It’s been 10 years since the original Silent Hill was released for the Sony Playstation. Touted as a Resident Evil copy by fans and critics alike, it appeared as if there wasn’t a whole lot of hope for the little survival horror game. Well, cut to ten years and millions of fans later and we certainly showed them, huh?
Shattered Memories has been shrouded in a lot of controversy since its announcement. The biggest bone in the collective throat of Silent Hill fans was the exclusion of combat in the latest outing. I’d have to agree, I was a little ticked off when I heard that Shatted Memories would be combat-less. But having played the game, I felt that I didn’t miss the combat a whole lot.
The game starts out, as I stated in previous entry on the subject, with Harry and Cheryl mason prepping to go on holiday. They’re all cute and adorable, but anything Silent Hill doesn’t stay adorable for very long.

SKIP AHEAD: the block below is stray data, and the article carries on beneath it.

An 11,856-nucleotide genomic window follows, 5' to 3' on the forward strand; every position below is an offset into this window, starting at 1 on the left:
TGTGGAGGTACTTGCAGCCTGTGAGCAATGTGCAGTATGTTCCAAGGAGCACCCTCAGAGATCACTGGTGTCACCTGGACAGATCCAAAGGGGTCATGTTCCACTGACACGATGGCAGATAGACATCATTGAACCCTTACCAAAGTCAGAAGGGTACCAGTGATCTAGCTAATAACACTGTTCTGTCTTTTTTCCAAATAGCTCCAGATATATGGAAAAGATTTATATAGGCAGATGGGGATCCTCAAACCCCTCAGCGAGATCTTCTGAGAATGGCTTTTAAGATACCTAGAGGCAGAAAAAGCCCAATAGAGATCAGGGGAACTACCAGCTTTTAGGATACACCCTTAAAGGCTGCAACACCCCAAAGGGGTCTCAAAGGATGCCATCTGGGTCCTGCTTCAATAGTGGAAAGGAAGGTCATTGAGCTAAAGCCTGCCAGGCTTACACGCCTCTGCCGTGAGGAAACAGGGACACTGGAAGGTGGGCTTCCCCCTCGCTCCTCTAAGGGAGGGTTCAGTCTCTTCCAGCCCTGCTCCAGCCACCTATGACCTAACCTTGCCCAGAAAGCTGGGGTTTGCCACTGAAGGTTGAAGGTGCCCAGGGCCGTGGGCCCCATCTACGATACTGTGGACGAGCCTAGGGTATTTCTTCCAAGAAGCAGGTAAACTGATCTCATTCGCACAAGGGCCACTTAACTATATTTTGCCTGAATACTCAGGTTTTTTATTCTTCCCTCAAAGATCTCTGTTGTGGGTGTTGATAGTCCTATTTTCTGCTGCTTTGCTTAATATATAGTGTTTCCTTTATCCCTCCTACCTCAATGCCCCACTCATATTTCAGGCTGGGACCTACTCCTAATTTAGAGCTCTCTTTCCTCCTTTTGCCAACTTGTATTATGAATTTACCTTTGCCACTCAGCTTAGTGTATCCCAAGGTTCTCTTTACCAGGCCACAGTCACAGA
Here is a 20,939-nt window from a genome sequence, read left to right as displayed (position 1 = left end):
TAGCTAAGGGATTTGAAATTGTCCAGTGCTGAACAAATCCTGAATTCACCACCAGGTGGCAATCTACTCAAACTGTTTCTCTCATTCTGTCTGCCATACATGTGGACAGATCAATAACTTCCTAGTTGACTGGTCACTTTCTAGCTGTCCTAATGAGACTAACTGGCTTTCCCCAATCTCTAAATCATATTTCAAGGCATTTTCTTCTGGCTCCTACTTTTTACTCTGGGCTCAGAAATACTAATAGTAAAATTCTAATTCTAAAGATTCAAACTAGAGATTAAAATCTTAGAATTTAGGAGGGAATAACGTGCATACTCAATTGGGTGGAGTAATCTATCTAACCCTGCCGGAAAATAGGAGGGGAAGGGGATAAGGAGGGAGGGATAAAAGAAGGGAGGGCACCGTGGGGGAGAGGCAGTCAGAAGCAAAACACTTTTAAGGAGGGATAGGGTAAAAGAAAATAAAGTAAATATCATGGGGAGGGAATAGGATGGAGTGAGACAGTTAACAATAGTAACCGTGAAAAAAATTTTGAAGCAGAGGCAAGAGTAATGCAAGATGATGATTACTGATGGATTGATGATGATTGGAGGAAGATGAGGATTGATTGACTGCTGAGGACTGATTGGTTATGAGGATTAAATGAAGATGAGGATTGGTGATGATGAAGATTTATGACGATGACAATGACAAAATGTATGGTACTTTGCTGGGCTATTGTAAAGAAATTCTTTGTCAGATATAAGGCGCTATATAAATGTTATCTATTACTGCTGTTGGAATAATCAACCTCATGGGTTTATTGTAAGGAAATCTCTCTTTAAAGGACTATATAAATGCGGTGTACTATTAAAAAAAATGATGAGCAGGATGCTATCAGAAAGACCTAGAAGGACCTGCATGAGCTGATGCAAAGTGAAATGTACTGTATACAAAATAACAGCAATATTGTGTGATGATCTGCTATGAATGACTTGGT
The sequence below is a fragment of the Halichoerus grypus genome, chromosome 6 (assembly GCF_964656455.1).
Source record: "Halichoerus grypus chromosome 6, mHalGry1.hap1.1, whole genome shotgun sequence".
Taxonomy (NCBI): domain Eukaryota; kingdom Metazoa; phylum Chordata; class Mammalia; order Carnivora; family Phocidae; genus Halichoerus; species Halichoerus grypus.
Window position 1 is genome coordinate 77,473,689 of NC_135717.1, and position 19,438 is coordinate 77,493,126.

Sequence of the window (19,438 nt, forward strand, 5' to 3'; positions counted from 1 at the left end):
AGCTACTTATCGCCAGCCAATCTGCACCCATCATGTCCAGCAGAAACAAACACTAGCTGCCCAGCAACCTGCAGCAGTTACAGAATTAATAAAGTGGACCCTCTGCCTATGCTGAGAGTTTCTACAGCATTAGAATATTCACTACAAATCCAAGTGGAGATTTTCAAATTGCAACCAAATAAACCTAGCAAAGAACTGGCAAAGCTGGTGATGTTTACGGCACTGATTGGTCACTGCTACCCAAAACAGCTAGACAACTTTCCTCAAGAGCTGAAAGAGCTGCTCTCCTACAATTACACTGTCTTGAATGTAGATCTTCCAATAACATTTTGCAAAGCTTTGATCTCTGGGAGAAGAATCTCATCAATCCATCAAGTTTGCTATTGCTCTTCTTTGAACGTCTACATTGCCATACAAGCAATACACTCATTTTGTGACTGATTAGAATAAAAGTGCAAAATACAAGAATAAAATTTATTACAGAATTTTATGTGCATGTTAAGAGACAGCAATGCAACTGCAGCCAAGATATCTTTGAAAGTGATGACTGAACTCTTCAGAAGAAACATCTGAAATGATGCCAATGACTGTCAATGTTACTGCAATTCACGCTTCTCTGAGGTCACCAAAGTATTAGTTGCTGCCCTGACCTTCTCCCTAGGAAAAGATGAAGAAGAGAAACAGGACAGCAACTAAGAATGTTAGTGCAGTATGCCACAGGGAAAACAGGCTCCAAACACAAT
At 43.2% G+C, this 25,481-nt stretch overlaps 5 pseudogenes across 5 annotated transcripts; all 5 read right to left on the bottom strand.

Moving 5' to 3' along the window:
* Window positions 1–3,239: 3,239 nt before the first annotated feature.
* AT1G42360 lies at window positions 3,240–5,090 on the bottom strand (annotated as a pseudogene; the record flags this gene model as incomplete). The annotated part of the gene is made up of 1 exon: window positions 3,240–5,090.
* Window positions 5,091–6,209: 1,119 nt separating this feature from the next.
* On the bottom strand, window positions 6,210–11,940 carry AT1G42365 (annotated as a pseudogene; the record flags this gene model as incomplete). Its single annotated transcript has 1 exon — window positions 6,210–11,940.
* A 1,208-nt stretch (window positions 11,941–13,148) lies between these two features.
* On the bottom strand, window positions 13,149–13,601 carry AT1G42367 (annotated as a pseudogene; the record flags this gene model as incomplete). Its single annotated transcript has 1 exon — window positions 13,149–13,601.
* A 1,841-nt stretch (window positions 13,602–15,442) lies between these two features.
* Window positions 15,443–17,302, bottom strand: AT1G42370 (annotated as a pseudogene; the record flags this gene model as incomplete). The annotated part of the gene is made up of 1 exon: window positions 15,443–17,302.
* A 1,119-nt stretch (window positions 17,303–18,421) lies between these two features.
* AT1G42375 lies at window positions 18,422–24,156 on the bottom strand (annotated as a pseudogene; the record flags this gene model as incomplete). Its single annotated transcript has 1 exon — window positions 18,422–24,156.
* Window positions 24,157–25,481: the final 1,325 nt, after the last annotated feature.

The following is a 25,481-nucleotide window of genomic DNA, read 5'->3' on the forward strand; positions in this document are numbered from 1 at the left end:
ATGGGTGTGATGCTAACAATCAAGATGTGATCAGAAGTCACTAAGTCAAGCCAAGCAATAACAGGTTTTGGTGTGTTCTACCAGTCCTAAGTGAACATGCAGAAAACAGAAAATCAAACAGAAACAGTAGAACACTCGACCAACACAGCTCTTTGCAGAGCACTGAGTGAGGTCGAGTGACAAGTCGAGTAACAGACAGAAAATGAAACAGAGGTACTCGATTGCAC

You’ll venture in the game to different Silent Hill locales, meet people both familiar and new to the Silent Hill universe (many long-time fans of the series won’t be too keen on their bastardization of the established characters and plotline).
There’s a nice warning at the beginning of the game that pretty much states the game uses psychological profiling to adapt the game to suit your experience. Its basis for these include how you answer your psycholist’s questions and quizzes, how you solve puzzles and your exploration techniques. Mostly though, its how you answer your therapist’s questions. And by the way–he’s a dick.